Trainees roll pipe off the catwalk during a training session to lay down drill pipe on a rig floor at Precision Drilling in Nisku, Alta., in a January 20, 2017. Precision Drilling Corp. reported a first-quarter loss as its revenue rose by nearly 50 per cent compared with a year ago, boosted by growing demand for its services. THE CANADIAN PRESS/Jason Franson

Precision Drilling boosts capital spending as higher rig demand expected to continue

Precision Drilling boosts capital spending as higher rig demand expected to continue

CALGARY — Precision Drilling Corp. is boosting its 2022 capital spending in anticipation of a continued strong run for the oilfield rig provider amid higher demand and surging prices for oil and natural gas.

The Calgary-based company said it will spend $125 million as the current market momentum is expected to continue in anticipation of higher activity and additional contracted rig upgrades.

Precision Drilling had said in February it anticipated spending $98 million this year.

The company said its first-quarter revenue increased nearly 50 per cent to $351.3 million, up from $236.5 million a year ago. U.S. and Canadian drilling activity increased by 56 and 48 per cent, respectively, and well service activity gained 10 per cent.

“Customer demand for our services in both the U.S. and Canada continues to grow with U.S. activity up 10 per cent sequentially and Canadian winter activity matching 2018 levels,” stated president and CEO Kevin Neveu in a news release.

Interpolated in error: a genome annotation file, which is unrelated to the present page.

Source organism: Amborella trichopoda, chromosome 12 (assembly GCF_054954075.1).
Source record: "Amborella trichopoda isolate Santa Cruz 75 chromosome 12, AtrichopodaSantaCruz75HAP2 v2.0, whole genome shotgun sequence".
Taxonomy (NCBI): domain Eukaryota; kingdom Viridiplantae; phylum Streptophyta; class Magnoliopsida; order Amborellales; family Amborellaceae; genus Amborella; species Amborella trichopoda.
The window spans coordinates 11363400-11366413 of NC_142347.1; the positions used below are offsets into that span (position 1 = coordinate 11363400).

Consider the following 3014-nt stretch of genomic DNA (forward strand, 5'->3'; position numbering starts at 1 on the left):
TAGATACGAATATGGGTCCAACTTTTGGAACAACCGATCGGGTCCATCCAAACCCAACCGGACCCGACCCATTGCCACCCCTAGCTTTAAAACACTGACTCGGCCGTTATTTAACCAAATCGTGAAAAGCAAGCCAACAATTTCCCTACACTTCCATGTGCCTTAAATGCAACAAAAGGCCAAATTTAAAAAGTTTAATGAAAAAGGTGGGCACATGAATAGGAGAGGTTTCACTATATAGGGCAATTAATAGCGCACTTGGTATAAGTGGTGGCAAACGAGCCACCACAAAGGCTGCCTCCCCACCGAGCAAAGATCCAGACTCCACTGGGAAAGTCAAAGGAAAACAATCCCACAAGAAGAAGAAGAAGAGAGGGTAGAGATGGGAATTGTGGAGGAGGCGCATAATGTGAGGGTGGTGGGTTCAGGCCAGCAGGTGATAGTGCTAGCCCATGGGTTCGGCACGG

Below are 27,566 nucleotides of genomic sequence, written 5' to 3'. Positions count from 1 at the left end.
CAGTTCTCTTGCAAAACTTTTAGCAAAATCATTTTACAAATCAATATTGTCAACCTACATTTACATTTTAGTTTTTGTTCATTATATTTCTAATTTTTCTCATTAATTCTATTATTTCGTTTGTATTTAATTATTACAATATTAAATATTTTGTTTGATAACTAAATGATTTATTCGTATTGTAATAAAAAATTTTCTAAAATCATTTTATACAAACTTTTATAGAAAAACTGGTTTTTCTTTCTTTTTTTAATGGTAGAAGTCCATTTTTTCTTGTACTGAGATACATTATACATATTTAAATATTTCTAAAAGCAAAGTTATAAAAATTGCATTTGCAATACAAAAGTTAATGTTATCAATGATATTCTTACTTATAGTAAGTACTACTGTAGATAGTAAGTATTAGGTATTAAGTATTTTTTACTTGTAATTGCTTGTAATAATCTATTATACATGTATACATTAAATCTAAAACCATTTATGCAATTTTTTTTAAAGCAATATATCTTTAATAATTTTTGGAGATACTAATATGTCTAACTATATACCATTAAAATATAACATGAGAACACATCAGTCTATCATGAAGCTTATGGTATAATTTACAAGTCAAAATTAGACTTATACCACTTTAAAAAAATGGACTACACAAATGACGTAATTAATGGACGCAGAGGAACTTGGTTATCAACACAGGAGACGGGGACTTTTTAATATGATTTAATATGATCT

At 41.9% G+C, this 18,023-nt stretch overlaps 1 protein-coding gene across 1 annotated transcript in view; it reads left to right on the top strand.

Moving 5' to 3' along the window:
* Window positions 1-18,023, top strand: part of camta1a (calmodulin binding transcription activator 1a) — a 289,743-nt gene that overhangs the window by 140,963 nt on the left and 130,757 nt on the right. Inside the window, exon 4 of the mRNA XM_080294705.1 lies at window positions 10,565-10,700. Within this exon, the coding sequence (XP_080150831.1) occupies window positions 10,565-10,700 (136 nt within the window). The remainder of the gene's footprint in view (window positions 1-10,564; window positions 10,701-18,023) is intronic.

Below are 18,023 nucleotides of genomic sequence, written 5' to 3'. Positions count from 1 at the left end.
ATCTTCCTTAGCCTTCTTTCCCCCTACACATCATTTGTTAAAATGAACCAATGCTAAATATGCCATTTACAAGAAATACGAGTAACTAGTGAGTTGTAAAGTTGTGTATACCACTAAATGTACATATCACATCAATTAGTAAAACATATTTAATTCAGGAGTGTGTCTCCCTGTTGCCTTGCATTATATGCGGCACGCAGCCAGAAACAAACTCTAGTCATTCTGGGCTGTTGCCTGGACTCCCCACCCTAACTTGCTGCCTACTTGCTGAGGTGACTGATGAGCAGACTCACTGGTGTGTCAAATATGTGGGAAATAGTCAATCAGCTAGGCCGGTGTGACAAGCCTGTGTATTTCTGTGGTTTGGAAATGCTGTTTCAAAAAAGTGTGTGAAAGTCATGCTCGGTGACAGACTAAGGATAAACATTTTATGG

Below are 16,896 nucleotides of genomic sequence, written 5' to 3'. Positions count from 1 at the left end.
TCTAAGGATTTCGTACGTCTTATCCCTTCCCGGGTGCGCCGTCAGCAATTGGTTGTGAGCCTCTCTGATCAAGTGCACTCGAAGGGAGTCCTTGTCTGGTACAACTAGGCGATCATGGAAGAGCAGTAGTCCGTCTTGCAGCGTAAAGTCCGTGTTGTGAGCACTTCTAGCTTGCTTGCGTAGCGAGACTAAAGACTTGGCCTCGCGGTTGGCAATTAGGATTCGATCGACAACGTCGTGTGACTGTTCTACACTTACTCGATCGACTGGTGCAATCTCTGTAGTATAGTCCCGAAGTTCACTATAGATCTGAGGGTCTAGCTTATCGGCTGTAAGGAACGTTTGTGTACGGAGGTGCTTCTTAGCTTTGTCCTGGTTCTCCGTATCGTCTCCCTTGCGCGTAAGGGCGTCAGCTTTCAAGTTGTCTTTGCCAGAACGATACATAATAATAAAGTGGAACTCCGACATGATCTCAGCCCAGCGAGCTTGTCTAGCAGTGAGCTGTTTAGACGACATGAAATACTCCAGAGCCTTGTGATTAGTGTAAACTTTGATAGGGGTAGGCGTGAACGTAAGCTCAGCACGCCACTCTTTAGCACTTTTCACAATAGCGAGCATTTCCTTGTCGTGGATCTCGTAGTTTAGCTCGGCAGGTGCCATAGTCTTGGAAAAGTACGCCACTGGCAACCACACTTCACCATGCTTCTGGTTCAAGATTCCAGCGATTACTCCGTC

“All indications point to the current market momentum continuing through 2022, driven by strong energy supply-demand fundamentals that have taken shape in the early post-pandemic recovery.”

A return of global energy demand is coming following years of upstream oil and natural gas underinvestment and sanctions imposed on Russian oil exports that have pushed up commodity prices.

“At current commodity price levels, we anticipate higher demand for our services and improved fleet utilization as customers seek to maintain production levels and replenish inventories, as drilled but uncompleted wells have been depleted over the past several years,” Precision said.

The expected rise in North American industry activity this year is expected to drive higher day rates and necessitate customer funded rig upgrades.

Precision said it has 55 active rigs running in the U.S., while in Canada its active rigs peaked at 72 in the first quarter and it now has 33 active rigs compared with 20 this time last year.

“And we expect third quarter activity to exceed first quarter activity as our customers take advantage of strong commodity fundamentals.”

It also received five-year extensions on three rigs in Saudi Arabia and is participating in tenders to reactivate three idle rigs in Kuwait.

Despite the higher revenues, its net loss for the quarter ended March 31 also grew. It lost $43.8 million or $3.25 per diluted share compared with a loss of $36.1 million or $2.70 per diluted share in the first quarter of 2021.

The company said the elevated net loss comes amid an increase in share-based compensation expense.

Waqar Syed of ATB Capital Markets the results will be review positively after Precision’s shares have pulled back from recent highs over market concerns about margins.

“Moreover, we see a very strong outlook for the land drilling sector, which should help this premier driller,” he wrote in a report to clients.

This report by The Canadian Press was first published April 28, 2022.

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